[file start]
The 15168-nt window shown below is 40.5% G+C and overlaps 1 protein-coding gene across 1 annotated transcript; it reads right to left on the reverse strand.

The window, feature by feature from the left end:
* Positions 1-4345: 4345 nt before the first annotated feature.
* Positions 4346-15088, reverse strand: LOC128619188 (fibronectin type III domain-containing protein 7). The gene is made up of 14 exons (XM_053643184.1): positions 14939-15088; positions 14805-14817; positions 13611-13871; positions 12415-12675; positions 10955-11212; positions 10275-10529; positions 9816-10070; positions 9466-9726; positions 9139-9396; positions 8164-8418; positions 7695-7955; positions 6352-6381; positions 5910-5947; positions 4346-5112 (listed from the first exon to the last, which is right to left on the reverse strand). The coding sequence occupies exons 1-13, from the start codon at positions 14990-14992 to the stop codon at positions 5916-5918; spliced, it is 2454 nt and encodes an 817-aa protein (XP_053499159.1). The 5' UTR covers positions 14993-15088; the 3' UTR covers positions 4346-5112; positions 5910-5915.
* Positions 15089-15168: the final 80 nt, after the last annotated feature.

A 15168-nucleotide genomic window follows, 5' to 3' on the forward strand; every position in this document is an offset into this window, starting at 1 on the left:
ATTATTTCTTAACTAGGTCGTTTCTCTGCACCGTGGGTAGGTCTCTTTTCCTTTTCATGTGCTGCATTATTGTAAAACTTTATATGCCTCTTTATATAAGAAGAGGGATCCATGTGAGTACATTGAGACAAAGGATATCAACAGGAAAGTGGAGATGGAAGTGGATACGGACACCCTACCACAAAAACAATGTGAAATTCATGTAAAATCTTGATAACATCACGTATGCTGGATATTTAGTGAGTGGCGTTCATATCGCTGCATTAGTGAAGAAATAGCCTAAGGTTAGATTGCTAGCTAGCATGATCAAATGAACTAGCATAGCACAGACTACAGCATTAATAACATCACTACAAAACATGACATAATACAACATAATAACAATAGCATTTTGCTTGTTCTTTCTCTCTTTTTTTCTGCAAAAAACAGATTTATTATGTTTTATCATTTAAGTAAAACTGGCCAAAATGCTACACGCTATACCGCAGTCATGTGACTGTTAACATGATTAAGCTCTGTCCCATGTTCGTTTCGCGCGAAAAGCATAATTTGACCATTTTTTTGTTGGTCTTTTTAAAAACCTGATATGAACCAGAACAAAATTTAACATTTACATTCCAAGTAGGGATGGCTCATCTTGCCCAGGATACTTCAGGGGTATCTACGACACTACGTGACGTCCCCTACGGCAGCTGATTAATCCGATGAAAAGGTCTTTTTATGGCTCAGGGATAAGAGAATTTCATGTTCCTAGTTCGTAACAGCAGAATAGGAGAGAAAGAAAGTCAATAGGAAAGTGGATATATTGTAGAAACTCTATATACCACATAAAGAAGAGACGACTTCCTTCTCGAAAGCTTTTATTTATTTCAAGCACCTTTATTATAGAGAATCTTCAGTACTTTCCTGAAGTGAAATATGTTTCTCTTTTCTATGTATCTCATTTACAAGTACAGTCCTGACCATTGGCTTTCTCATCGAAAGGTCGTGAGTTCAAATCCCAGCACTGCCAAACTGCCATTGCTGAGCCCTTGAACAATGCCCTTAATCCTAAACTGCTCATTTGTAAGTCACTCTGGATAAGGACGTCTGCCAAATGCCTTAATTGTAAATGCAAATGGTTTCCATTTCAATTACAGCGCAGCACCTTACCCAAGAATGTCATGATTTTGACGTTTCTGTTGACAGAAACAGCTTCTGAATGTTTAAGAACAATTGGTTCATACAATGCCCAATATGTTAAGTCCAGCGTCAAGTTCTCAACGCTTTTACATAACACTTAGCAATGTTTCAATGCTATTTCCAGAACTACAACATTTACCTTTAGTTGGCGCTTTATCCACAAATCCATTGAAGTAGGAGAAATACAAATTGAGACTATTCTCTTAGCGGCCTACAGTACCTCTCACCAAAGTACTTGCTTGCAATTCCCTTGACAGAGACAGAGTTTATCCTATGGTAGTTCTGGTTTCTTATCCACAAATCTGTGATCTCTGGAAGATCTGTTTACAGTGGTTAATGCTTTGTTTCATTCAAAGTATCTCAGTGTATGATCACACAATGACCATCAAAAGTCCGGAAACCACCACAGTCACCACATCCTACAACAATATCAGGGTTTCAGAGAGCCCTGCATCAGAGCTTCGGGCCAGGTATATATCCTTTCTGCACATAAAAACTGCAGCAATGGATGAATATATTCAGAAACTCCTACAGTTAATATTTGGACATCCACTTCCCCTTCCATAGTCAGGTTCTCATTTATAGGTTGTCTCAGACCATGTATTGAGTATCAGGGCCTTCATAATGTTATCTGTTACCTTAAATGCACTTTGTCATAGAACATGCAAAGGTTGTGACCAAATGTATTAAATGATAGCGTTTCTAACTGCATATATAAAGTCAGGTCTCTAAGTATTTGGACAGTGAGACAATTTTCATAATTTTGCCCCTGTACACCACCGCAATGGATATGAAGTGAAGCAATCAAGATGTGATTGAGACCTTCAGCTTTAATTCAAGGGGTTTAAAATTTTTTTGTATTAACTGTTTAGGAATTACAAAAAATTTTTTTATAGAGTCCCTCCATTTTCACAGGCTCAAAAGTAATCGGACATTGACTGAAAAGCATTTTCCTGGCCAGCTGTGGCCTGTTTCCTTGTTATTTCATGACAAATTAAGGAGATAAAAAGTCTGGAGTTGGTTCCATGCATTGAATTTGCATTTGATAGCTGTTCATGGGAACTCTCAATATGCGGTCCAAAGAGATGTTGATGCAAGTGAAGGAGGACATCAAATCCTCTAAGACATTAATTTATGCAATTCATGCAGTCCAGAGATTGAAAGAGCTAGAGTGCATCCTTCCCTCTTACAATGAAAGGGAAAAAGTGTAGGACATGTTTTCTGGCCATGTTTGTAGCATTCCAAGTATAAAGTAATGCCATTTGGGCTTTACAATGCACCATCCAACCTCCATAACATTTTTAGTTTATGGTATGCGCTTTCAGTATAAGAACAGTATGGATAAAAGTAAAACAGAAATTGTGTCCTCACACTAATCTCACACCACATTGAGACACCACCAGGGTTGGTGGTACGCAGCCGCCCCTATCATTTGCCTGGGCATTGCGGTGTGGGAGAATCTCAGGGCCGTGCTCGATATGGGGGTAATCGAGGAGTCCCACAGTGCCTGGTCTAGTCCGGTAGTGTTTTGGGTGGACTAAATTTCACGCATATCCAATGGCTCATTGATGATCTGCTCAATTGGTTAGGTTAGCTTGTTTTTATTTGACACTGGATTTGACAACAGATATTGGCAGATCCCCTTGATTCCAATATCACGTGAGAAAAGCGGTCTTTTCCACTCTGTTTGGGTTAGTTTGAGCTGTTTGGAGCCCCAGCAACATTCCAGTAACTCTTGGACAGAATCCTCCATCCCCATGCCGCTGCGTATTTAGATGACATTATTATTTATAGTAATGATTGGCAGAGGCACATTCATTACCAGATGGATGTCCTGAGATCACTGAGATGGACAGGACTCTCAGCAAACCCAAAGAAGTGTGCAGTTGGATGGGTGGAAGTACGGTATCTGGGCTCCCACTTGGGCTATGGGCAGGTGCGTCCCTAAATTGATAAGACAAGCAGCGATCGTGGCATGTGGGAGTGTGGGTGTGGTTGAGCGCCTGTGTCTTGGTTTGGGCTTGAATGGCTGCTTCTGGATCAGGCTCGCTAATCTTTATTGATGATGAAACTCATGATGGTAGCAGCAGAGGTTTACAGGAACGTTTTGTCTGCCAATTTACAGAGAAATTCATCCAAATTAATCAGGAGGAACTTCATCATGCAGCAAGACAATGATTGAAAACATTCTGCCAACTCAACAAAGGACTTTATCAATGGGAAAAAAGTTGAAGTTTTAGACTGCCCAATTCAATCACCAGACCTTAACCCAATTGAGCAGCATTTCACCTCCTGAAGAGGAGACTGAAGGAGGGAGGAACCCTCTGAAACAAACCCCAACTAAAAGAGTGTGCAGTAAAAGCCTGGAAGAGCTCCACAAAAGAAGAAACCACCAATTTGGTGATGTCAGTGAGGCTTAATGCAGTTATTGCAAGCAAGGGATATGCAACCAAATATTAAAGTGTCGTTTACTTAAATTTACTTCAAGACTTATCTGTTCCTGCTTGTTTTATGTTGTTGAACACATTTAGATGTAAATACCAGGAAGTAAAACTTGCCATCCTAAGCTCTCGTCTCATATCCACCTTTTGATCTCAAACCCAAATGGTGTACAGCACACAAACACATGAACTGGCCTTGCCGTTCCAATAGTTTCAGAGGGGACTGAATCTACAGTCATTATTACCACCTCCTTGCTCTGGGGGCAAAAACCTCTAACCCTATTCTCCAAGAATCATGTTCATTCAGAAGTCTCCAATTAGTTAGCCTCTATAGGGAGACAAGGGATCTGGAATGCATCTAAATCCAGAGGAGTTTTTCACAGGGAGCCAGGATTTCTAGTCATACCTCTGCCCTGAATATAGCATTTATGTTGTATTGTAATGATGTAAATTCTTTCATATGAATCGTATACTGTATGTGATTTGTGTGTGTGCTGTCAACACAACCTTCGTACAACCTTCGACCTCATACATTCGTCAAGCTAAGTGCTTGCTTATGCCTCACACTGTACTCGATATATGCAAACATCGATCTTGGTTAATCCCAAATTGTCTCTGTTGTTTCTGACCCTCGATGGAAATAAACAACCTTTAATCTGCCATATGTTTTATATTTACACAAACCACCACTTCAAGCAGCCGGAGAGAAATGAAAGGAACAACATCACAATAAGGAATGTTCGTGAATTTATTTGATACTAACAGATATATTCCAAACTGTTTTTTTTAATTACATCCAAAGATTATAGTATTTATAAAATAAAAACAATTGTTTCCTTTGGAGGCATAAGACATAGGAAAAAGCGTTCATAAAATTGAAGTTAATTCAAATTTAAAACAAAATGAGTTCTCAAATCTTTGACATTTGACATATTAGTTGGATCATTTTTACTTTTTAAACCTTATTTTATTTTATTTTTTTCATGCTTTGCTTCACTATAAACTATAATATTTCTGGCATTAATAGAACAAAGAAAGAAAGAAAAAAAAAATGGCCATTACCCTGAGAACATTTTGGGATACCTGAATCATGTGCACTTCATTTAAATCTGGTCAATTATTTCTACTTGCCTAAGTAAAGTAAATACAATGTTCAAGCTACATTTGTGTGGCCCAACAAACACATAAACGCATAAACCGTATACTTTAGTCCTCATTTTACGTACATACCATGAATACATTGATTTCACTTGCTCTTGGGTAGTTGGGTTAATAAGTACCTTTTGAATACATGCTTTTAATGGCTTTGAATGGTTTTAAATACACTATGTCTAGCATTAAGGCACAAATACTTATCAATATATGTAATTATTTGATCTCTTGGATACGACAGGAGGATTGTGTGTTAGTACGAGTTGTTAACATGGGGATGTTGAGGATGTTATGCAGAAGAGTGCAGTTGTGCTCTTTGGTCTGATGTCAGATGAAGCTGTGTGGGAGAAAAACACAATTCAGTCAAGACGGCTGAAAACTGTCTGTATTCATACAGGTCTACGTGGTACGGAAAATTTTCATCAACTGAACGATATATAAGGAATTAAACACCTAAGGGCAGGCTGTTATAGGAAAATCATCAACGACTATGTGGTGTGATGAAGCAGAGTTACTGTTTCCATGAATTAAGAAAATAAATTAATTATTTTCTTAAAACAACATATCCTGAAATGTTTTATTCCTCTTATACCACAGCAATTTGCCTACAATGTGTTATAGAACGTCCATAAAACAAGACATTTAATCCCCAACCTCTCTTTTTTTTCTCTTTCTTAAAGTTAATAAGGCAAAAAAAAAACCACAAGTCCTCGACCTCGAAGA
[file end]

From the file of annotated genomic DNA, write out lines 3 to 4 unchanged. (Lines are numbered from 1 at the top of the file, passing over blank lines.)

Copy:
* Positions 1-4345: 4345 nt before the first annotated feature.
* Positions 4346-15088, reverse strand: LOC128619188 (fibronectin type III domain-containing protein 7). The gene is made up of 14 exons (XM_053643184.1): positions 14939-15088; positions 14805-14817; positions 13611-13871; positions 12415-12675; positions 10955-11212; positions 10275-10529; positions 9816-10070; positions 9466-9726; positions 9139-9396; positions 8164-8418; positions 7695-7955; positions 6352-6381; positions 5910-5947; positions 4346-5112 (listed from the first exon to the last, which is right to left on the reverse strand). The coding sequence occupies exons 1-13, from the start codon at positions 14990-14992 to the stop codon at positions 5916-5918; spliced, it is 2454 nt and encodes an 817-aa protein (XP_053499159.1). The 5' UTR covers positions 14993-15088; the 3' UTR covers positions 4346-5112; positions 5910-5915.